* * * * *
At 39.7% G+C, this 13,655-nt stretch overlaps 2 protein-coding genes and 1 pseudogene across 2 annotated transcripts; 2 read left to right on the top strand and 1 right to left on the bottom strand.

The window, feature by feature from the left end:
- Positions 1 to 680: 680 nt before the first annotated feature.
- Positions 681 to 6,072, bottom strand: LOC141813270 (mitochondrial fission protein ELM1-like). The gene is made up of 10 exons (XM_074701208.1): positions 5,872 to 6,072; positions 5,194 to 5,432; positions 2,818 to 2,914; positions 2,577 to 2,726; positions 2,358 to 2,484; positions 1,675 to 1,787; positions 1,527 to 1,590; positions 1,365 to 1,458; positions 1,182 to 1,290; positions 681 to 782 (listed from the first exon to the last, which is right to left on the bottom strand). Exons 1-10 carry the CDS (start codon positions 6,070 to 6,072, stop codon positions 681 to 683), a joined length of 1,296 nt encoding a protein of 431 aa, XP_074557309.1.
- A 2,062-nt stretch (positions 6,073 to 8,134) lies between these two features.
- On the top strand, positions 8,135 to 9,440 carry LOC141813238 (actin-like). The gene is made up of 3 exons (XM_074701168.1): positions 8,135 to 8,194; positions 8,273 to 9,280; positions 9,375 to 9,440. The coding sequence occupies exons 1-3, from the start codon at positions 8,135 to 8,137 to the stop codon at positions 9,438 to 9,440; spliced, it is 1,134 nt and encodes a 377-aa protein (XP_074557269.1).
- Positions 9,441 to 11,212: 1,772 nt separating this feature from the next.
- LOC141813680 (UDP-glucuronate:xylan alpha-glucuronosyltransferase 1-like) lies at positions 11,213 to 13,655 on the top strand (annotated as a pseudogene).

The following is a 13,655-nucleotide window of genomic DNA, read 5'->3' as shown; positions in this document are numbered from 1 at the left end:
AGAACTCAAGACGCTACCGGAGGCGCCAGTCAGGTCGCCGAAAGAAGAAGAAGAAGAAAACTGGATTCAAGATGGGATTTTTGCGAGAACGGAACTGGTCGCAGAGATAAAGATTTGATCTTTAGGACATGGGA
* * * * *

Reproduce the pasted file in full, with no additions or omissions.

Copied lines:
At 39.7% G+C, this 13,655-nt stretch overlaps 2 protein-coding genes and 1 pseudogene across 2 annotated transcripts; 2 read left to right on the top strand and 1 right to left on the bottom strand.

The window, feature by feature from the left end:
- Positions 1 to 680: 680 nt before the first annotated feature.
- Positions 681 to 6,072, bottom strand: LOC141813270 (mitochondrial fission protein ELM1-like). The gene is made up of 10 exons (XM_074701208.1): positions 5,872 to 6,072; positions 5,194 to 5,432; positions 2,818 to 2,914; positions 2,577 to 2,726; positions 2,358 to 2,484; positions 1,675 to 1,787; positions 1,527 to 1,590; positions 1,365 to 1,458; positions 1,182 to 1,290; positions 681 to 782 (listed from the first exon to the last, which is right to left on the bottom strand). Exons 1-10 carry the CDS (start codon positions 6,070 to 6,072, stop codon positions 681 to 683), a joined length of 1,296 nt encoding a protein of 431 aa, XP_074557309.1.
- A 2,062-nt stretch (positions 6,073 to 8,134) lies between these two features.
- On the top strand, positions 8,135 to 9,440 carry LOC141813238 (actin-like). The gene is made up of 3 exons (XM_074701168.1): positions 8,135 to 8,194; positions 8,273 to 9,280; positions 9,375 to 9,440. The coding sequence occupies exons 1-3, from the start codon at positions 8,135 to 8,137 to the stop codon at positions 9,438 to 9,440; spliced, it is 1,134 nt and encodes a 377-aa protein (XP_074557269.1).
- Positions 9,441 to 11,212: 1,772 nt separating this feature from the next.
- LOC141813680 (UDP-glucuronate:xylan alpha-glucuronosyltransferase 1-like) lies at positions 11,213 to 13,655 on the top strand (annotated as a pseudogene).

The following is a 13,655-nucleotide window of genomic DNA, read 5'->3' as shown; positions in this document are numbered from 1 at the left end:
AGAACTCAAGACGCTACCGGAGGCGCCAGTCAGGTCGCCGAAAGAAGAAGAAGAAGAAAACTGGATTCAAGATGGGATTTTTGCGAGAACGGAACTGGTCGCAGAGATAAAGATTTGATCTTTAGGACATGGGA